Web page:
3 Min Read
NEW YORK (Hollywood Reporter) - Before committing yourself to ABC's new hour comedy-drama "Eastwick," try to turn off your brain. Forget the 1987 movie and its four big stars; forget that "Charmed" ran for eight seasons; forget that TV translations in 1992 and 2002 of the same source material died early. Once you're into it, try to forget the two boob and one vibrator "jokes" that materialize during the first five minutes.
If you can do all that, there's a good chance you'll enjoy "Eastwick," which premieres Wednesday. It's a breezy, bright trip to the dark side in which star Rebecca Romijn's hair magically stays well-coiffed and Paul Gross has a devil of a time making his smoky tones not recall Jack Nicholson's in the movie.
Gross is Darryl Van Horne, a self-declared "demon" who has brought together three women of the town of Eastwick -- a "flaky" sculptress (Romijn), a shy newspaper reporter (Lindsay Price) and an overworked mom and nurse (Jaime Ray Newman) -- after they make a wish on found coins. Having met Darryl, their potential soars (along with their libidos), and unexpected powers emerge, including the ability to call lightning from the sky, foresee a date rape and obtain powdered doughnuts on command.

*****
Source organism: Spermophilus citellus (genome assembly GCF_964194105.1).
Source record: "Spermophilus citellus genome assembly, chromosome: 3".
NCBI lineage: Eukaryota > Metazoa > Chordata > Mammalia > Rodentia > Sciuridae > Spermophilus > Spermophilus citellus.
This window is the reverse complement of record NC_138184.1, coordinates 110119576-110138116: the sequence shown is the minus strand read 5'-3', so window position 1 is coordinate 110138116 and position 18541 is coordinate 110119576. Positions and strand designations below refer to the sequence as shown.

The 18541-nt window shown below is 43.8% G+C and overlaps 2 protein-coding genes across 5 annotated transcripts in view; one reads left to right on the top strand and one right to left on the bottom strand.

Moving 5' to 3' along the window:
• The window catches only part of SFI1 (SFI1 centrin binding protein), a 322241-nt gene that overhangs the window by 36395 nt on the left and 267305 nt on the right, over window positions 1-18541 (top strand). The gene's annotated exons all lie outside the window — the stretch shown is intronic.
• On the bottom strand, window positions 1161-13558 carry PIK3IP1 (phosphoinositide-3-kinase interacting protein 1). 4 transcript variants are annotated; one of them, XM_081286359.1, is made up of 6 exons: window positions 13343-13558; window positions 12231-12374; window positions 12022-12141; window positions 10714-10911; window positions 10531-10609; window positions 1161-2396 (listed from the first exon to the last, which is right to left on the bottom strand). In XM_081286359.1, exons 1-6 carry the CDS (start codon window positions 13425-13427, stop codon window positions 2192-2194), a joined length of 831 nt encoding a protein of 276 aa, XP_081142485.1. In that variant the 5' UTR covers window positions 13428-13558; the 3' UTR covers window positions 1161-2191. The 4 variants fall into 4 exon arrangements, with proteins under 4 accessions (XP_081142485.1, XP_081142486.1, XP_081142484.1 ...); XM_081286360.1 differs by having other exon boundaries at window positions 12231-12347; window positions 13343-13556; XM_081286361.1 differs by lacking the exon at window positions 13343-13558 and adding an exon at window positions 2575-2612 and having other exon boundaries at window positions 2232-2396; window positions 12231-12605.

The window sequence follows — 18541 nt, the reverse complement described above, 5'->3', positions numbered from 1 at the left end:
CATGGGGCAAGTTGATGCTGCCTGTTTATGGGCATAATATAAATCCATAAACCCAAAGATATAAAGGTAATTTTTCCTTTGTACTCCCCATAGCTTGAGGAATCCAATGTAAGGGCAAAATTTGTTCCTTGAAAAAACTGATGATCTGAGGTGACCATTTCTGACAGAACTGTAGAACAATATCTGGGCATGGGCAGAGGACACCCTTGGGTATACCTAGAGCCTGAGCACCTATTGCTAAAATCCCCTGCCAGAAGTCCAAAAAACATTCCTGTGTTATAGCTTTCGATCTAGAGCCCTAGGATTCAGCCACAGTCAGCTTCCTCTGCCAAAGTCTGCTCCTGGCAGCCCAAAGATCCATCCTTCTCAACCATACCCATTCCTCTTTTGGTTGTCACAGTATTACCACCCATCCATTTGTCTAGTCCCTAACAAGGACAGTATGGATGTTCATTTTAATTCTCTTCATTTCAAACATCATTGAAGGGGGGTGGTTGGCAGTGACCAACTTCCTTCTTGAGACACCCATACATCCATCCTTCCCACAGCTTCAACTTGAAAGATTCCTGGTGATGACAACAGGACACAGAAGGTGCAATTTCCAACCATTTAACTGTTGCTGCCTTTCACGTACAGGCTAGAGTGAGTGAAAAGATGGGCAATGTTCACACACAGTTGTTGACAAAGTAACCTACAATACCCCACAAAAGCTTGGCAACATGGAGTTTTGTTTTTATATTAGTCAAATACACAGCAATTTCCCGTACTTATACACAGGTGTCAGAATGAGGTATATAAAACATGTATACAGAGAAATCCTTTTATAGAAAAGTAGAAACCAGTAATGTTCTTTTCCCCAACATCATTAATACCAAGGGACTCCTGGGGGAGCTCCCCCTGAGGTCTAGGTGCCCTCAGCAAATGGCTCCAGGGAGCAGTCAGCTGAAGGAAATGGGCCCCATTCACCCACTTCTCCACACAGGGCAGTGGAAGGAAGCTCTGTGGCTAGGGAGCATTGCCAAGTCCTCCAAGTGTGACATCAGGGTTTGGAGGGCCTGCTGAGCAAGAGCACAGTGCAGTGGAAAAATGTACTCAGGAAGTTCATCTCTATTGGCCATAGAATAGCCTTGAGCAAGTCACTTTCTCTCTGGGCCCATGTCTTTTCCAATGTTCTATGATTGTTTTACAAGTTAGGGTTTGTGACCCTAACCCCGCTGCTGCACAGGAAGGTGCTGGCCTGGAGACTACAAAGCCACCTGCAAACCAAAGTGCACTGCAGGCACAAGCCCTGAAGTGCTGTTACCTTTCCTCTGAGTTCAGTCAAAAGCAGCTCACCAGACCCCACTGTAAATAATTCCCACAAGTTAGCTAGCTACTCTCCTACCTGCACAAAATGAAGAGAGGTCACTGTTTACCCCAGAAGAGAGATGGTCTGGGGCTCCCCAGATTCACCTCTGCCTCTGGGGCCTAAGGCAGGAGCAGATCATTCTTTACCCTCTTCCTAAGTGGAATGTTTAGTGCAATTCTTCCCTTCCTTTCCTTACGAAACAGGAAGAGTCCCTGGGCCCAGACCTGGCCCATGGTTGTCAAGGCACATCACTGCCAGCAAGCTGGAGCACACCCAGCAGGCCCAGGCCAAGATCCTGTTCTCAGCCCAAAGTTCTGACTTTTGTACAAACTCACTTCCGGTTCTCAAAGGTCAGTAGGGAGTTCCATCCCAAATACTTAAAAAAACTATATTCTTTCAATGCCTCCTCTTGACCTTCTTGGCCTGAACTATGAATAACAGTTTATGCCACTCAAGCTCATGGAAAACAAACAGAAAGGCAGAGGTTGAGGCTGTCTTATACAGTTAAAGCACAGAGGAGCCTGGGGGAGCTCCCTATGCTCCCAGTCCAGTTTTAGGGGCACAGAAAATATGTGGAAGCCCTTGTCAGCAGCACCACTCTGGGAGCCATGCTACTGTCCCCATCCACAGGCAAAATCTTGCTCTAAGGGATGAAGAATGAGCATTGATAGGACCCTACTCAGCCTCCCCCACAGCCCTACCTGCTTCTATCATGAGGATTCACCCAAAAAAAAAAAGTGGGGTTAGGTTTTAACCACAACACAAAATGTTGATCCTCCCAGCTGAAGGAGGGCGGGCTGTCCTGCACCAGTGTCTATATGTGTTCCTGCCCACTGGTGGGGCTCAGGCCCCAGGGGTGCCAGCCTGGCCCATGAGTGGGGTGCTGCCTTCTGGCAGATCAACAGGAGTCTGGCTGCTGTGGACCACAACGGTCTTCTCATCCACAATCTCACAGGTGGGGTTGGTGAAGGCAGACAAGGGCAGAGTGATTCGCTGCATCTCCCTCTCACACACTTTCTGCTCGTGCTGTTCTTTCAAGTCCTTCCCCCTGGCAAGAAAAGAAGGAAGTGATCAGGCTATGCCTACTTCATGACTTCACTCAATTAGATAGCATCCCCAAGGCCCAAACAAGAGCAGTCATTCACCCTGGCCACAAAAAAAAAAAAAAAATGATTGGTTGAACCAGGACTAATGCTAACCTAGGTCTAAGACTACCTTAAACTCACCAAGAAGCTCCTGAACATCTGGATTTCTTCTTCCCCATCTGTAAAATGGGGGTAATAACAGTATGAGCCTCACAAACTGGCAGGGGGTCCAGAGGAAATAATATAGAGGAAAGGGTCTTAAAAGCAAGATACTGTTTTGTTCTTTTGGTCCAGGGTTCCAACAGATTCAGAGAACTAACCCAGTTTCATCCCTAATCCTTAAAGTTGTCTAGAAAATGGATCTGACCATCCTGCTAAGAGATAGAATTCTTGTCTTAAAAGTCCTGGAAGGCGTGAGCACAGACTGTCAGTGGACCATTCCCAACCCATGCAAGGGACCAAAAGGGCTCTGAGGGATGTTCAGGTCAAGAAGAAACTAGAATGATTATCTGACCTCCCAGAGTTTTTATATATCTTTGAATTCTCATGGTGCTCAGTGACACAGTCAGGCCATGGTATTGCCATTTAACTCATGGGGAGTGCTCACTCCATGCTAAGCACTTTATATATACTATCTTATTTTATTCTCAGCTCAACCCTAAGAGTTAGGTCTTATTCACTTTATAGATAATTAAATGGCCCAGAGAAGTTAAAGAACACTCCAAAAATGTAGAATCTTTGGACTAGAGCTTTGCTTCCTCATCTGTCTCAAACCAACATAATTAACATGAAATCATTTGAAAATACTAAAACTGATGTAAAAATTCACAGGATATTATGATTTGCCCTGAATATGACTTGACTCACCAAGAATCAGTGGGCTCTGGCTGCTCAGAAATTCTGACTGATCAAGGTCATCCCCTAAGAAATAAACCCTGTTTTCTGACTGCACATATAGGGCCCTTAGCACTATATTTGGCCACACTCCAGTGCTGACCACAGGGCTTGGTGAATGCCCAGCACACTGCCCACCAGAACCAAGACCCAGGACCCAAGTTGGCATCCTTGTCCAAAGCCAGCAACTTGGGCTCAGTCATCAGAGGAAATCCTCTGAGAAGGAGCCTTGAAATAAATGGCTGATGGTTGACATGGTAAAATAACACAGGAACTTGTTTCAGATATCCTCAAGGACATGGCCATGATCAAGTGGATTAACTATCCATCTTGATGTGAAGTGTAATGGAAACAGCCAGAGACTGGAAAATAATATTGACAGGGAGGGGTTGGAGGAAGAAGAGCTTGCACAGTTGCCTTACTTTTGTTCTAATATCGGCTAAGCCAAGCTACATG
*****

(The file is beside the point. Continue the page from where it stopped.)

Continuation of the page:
Although Veronica Cartwright reprises her character from "The Witches of Eastwick," the producers wisely have not tried to compress the entire film into the pilot. That said, it also means the writers get to coast for the first few episodes on high-octane plot, and they've got Romijn and Gross, who have a surprising chemistry that makes their scenes pop.
Gross is truly engrossing as the devil who might have an ounce of good in him; sadly, there's little magic emitting from the other witches, who seem wan and wrung out.
So light a candle; "Eastwick" shows promise, if not actual wizardry, at this stage. But with fewer attempts at humor concerning body parts/bodily fluid and a few more pointed zingers on the nature of evil and the lure of the forbidden, it could turn into a truly potent potion.